Which raises an important question. If a project that is started in pursuit of a goal becomes detrimental to that goal, should one continue on to the bloody end? At what point do you decide that even if succesfully completed that project is no longer worth it? Will Griffin and Scotty do the honest and decent thing and put this lousy concept out of its misery? Or will they continue on down the course they’re going until they’ve completely derailed the VSE? Now that Utah and Alabama’s representatives and senators are in the minority party, will someone in Congress pull the plug on this travesty if Griffin doesn’t?

At some point Griffin is going to have to chose between the Scotty Stick and the VSE. I have a hard time believing that he won’t make the right decision in the end, but I sure hope he does it before any more unecessary money gets flushed down that rathole.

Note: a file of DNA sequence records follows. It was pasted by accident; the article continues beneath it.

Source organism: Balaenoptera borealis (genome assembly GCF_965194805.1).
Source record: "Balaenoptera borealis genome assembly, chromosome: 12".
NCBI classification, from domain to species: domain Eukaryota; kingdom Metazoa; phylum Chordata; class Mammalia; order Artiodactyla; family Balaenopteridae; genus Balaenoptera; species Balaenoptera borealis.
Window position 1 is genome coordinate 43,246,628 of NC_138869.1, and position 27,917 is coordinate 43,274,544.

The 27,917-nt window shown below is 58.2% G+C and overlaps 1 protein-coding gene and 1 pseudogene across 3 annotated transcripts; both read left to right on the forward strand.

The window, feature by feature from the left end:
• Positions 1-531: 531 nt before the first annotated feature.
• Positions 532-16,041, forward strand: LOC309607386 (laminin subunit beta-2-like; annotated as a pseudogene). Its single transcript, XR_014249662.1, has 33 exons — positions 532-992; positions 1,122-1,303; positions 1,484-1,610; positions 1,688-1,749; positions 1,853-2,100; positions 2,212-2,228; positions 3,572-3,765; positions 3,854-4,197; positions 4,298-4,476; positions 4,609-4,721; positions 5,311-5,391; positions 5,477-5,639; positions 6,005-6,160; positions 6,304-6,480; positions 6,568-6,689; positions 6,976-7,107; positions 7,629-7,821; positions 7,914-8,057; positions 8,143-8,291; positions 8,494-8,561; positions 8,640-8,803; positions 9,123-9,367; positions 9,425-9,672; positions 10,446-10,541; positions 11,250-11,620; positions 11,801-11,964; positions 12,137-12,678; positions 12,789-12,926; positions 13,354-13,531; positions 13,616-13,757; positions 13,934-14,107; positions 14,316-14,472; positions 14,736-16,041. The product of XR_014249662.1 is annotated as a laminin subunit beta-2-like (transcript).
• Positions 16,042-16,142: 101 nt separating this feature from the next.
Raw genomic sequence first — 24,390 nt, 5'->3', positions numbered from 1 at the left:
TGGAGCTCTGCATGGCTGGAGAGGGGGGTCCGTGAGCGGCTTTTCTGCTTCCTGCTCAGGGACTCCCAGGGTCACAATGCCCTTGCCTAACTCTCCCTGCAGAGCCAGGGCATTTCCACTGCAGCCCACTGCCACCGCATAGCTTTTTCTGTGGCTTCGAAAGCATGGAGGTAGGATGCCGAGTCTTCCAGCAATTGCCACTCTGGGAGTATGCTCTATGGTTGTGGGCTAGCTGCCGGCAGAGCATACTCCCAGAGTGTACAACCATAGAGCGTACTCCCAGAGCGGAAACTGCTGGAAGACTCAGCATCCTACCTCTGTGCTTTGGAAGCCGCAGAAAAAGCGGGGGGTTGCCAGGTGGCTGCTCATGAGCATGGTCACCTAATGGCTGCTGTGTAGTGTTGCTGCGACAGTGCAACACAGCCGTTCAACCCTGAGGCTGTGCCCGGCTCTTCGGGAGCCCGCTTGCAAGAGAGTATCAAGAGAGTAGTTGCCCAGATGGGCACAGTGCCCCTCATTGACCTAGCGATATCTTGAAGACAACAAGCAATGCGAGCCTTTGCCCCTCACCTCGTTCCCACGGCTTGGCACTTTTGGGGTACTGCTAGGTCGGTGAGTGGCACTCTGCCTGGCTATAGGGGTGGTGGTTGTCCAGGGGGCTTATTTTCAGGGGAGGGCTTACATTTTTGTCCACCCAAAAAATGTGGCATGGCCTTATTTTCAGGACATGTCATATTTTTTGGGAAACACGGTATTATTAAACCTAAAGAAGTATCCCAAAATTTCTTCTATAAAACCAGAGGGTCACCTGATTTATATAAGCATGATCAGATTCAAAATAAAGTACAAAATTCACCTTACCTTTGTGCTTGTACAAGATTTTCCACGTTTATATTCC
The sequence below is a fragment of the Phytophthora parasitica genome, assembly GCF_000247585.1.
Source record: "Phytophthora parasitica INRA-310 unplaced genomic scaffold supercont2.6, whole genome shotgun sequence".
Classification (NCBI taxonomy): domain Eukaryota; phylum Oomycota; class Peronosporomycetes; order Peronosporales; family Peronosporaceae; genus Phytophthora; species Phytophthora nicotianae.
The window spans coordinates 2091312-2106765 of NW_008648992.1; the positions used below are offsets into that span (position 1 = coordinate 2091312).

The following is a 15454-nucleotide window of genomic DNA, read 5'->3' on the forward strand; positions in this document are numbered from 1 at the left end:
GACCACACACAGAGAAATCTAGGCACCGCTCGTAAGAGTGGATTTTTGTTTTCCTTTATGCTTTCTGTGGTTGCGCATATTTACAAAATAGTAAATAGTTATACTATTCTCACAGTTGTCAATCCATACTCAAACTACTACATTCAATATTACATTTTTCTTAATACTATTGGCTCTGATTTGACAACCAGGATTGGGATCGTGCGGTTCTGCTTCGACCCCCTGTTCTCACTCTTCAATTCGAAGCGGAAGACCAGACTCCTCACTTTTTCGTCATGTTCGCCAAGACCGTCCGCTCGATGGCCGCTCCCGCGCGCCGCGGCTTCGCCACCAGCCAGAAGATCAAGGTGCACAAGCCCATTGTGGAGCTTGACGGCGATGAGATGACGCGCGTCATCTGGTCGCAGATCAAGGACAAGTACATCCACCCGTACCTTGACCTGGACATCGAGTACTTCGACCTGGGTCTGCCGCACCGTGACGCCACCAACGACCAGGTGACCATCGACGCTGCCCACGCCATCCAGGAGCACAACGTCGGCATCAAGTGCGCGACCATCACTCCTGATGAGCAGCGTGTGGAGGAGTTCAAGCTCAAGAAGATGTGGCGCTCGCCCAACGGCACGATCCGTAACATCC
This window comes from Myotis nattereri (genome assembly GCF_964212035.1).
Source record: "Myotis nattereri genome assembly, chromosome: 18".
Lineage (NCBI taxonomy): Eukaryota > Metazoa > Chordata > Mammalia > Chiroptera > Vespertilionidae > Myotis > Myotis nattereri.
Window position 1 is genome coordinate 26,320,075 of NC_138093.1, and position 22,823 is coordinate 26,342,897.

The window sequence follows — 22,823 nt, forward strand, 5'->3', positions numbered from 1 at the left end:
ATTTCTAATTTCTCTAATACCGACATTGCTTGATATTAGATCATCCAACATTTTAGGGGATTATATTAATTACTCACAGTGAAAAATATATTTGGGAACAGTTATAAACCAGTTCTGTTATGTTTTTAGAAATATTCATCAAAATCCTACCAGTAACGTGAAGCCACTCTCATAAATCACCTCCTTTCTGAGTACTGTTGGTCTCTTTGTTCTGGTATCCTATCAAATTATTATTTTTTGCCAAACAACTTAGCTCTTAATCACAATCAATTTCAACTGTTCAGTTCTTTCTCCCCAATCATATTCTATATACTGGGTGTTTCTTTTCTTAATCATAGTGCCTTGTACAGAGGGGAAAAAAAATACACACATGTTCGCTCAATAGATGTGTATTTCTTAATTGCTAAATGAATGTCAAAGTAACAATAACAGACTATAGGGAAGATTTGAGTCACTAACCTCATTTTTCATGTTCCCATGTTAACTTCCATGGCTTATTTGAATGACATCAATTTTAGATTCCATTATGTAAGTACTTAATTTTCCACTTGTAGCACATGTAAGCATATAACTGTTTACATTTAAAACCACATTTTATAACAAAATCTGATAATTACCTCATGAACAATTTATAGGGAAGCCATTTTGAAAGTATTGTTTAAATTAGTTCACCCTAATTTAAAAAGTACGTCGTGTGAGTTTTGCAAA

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Jonathan Goff

Jonathan Goff

President/CEO at Altius Space Machines
Jonathan Goff is a space technologist, inventor, and serial space entrepreneur who created the Selenian Boondocks blog. Jon was a co-founder of Masten Space Systems, and the founder and CEO of Altius Space Machines, a space robotics startup that he sold to Voyager Space in 2019. Jonathan is currently the Product Strategy Lead for the space station startup Gravitics. His family includes his wife, Tiffany, and five boys: Jarom (deceased), Jonathan, James, Peter, and Andrew. Jon has a BS in Manufacturing Engineering (1999) and an MS in Mechanical Engineering (2007) from Brigham Young University, and served an LDS proselytizing mission in Olongapo, Philippines from 2000-2002.
Jonathan Goff

About Jonathan Goff